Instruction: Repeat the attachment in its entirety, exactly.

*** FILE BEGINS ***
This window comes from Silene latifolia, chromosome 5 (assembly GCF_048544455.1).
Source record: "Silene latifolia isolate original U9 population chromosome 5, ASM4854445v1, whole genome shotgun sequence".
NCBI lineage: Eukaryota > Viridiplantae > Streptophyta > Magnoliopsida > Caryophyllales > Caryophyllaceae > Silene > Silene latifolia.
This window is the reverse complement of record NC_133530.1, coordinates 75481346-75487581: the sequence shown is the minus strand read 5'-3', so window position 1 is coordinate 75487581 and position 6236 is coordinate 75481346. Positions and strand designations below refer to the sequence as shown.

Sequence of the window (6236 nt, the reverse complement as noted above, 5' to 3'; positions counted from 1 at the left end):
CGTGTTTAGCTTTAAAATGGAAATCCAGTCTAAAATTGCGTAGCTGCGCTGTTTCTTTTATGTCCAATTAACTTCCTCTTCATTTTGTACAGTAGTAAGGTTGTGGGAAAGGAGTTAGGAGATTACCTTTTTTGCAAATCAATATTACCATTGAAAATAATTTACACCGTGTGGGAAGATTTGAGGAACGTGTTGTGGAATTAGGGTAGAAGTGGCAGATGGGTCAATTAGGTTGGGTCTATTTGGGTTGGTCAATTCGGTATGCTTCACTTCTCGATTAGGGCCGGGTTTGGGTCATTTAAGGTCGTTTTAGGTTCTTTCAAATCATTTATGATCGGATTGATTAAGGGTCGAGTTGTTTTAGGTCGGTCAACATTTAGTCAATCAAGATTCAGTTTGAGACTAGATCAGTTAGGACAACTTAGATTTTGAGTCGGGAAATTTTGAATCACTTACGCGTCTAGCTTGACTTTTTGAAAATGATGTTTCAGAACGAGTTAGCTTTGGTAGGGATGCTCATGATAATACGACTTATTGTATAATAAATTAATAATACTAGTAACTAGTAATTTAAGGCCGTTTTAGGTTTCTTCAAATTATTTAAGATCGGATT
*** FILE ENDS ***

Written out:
This window comes from Silene latifolia, chromosome 5 (assembly GCF_048544455.1).
Source record: "Silene latifolia isolate original U9 population chromosome 5, ASM4854445v1, whole genome shotgun sequence".
NCBI lineage: Eukaryota > Viridiplantae > Streptophyta > Magnoliopsida > Caryophyllales > Caryophyllaceae > Silene > Silene latifolia.
This window is the reverse complement of record NC_133530.1, coordinates 75481346-75487581: the sequence shown is the minus strand read 5'-3', so window position 1 is coordinate 75487581 and position 6236 is coordinate 75481346. Positions and strand designations below refer to the sequence as shown.

Sequence of the window (6236 nt, the reverse complement as noted above, 5' to 3'; positions counted from 1 at the left end):
CGTGTTTAGCTTTAAAATGGAAATCCAGTCTAAAATTGCGTAGCTGCGCTGTTTCTTTTATGTCCAATTAACTTCCTCTTCATTTTGTACAGTAGTAAGGTTGTGGGAAAGGAGTTAGGAGATTACCTTTTTTGCAAATCAATATTACCATTGAAAATAATTTACACCGTGTGGGAAGATTTGAGGAACGTGTTGTGGAATTAGGGTAGAAGTGGCAGATGGGTCAATTAGGTTGGGTCTATTTGGGTTGGTCAATTCGGTATGCTTCACTTCTCGATTAGGGCCGGGTTTGGGTCATTTAAGGTCGTTTTAGGTTCTTTCAAATCATTTATGATCGGATTGATTAAGGGTCGAGTTGTTTTAGGTCGGTCAACATTTAGTCAATCAAGATTCAGTTTGAGACTAGATCAGTTAGGACAACTTAGATTTTGAGTCGGGAAATTTTGAATCACTTACGCGTCTAGCTTGACTTTTTGAAAATGATGTTTCAGAACGAGTTAGCTTTGGTAGGGATGCTCATGATAATACGACTTATTGTATAATAAATTAATAATACTAGTAACTAGTAATTTAAGGCCGTTTTAGGTTTCTTCAAATTATTTAAGATCGGATT